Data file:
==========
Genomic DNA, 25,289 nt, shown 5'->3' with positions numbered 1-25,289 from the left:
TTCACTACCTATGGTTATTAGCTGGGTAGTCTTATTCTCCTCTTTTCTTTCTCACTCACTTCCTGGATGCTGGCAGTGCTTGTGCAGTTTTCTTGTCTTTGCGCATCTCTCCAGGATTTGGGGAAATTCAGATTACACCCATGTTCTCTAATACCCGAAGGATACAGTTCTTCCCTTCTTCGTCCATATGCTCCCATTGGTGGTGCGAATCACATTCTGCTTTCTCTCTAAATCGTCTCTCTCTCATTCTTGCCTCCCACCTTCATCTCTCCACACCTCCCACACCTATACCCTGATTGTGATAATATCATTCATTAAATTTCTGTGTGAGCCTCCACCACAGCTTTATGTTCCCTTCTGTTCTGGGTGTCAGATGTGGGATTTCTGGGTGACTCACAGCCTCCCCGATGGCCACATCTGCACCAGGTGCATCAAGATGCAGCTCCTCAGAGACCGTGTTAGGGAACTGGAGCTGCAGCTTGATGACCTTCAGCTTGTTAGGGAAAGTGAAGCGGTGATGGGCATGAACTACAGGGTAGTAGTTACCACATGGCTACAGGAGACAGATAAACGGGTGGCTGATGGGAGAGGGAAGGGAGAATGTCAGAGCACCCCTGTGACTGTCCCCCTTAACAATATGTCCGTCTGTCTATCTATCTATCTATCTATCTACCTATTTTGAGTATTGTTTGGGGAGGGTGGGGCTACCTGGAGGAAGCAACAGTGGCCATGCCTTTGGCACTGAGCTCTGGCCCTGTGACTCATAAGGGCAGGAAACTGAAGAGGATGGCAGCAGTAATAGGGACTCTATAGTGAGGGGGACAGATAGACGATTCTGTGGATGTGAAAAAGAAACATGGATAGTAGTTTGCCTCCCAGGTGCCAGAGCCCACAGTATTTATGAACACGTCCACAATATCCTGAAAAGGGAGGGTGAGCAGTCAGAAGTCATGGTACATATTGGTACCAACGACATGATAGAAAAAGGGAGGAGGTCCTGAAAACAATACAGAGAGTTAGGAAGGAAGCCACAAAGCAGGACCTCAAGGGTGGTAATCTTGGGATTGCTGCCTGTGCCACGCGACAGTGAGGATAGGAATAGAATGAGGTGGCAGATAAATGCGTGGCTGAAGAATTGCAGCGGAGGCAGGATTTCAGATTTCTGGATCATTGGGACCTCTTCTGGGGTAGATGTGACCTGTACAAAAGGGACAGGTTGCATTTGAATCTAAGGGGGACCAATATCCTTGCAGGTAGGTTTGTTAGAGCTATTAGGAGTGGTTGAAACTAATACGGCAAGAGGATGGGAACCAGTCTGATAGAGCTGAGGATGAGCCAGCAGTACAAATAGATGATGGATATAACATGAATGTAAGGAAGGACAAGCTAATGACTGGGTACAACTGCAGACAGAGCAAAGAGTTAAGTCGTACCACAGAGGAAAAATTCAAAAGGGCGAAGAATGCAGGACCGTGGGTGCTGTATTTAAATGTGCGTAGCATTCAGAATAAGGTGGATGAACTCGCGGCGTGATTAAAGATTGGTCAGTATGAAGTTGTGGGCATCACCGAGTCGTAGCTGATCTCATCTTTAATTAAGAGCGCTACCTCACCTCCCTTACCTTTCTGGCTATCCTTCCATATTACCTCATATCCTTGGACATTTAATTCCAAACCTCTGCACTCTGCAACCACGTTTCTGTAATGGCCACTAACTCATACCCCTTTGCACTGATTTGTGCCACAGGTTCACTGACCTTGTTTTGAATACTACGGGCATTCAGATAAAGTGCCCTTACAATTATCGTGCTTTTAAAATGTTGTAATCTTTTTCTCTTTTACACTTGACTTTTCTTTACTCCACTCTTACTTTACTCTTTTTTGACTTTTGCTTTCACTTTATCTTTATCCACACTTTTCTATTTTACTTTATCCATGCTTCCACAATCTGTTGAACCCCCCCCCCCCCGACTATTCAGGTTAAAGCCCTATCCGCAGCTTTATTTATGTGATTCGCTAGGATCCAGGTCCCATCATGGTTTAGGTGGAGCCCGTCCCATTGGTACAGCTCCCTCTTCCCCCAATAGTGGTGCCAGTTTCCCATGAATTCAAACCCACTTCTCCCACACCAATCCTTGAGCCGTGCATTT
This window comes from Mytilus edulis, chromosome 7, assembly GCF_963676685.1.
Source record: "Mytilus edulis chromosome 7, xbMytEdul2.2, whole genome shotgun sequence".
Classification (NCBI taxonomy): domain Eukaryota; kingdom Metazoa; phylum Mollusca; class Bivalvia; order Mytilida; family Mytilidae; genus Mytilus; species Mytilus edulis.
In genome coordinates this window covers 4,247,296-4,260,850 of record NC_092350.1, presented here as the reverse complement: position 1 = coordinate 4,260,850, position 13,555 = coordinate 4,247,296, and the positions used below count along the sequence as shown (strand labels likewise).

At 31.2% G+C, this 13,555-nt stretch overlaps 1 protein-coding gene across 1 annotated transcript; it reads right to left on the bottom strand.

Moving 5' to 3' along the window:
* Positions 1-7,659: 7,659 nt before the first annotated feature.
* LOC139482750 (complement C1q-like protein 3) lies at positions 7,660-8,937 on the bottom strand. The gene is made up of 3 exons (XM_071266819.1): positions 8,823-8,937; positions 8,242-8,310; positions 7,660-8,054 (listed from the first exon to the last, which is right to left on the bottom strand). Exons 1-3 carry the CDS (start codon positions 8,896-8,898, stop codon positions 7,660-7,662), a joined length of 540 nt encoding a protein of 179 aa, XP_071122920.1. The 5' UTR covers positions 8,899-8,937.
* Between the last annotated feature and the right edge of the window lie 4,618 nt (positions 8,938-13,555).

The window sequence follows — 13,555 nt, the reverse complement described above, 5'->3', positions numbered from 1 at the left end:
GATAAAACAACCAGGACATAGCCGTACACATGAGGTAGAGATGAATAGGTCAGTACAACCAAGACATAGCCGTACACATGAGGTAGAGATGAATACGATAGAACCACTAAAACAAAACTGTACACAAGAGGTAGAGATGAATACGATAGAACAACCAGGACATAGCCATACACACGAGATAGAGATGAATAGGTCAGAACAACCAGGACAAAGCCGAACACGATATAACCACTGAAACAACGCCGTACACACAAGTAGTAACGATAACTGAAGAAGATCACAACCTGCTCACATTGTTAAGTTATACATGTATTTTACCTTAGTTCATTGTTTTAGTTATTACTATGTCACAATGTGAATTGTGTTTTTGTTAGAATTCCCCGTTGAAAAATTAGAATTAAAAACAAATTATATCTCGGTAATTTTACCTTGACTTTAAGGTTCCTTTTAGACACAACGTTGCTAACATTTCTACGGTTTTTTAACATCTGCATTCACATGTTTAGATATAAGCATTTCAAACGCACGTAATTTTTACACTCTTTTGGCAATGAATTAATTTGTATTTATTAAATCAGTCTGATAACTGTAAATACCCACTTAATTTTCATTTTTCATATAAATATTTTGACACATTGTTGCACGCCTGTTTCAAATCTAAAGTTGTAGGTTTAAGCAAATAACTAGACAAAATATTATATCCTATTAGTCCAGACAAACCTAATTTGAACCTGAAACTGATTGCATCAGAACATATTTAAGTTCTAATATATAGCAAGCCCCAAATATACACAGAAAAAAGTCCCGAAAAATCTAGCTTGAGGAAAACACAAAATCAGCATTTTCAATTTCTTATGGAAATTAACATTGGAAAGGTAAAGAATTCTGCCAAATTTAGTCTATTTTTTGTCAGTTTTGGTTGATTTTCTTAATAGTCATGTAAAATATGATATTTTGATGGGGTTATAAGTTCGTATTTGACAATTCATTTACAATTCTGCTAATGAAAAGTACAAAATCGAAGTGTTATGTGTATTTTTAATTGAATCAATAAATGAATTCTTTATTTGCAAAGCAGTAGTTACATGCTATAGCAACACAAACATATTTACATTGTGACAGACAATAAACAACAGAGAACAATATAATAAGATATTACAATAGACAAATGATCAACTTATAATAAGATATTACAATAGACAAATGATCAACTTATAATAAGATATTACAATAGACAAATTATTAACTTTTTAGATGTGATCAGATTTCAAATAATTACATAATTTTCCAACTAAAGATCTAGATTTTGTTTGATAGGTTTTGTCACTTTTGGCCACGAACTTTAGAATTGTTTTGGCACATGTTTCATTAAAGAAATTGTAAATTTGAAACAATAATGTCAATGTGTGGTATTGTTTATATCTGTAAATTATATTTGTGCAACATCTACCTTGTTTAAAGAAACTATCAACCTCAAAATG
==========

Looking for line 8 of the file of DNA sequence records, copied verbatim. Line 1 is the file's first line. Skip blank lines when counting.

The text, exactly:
Moving 5' to 3' along the window: